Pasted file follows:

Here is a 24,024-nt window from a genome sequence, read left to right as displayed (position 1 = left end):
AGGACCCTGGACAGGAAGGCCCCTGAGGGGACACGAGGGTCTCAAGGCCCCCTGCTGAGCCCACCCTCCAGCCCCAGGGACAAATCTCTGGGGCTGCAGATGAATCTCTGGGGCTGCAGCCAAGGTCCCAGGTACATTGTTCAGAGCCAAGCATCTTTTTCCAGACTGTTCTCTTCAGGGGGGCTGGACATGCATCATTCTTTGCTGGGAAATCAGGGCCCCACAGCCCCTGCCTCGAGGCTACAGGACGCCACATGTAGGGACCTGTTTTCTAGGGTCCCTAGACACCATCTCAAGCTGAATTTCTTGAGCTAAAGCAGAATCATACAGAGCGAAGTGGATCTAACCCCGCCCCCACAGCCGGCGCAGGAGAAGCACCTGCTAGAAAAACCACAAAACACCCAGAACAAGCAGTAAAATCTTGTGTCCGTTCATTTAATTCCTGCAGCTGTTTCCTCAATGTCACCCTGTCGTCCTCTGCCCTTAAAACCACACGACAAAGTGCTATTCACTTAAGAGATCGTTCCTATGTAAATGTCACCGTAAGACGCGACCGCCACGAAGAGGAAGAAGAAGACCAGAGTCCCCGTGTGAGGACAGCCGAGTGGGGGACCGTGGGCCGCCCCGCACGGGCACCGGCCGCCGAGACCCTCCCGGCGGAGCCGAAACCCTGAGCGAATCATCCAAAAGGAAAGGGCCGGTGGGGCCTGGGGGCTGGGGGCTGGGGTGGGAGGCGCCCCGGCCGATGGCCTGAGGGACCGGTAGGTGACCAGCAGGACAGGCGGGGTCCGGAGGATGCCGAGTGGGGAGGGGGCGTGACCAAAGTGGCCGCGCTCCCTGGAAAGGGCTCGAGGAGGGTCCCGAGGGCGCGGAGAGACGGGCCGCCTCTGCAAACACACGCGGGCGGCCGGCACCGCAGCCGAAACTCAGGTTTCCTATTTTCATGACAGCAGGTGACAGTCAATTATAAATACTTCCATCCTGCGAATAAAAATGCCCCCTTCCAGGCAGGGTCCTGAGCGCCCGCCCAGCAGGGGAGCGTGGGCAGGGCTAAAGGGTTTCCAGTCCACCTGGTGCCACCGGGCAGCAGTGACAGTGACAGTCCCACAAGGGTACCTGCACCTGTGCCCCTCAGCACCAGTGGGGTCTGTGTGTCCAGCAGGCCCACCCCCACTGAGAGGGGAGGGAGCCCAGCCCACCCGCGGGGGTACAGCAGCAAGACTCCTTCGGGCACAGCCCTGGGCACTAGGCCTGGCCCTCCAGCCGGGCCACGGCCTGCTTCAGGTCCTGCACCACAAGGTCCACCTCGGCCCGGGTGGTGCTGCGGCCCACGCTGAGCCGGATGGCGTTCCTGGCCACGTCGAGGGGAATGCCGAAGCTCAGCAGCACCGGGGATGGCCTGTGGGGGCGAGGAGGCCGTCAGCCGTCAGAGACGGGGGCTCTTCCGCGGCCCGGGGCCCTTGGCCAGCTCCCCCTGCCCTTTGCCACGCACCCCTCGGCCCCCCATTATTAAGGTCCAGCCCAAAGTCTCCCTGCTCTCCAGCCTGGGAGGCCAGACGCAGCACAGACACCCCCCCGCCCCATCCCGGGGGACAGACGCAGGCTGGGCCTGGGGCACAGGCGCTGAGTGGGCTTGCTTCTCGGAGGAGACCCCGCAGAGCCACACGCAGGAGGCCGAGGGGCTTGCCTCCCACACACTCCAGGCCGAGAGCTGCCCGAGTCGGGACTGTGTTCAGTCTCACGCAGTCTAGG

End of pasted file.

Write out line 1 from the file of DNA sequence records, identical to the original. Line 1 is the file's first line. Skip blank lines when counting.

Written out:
Here is a 24,024-nt window from a genome sequence, read left to right as displayed (position 1 = left end):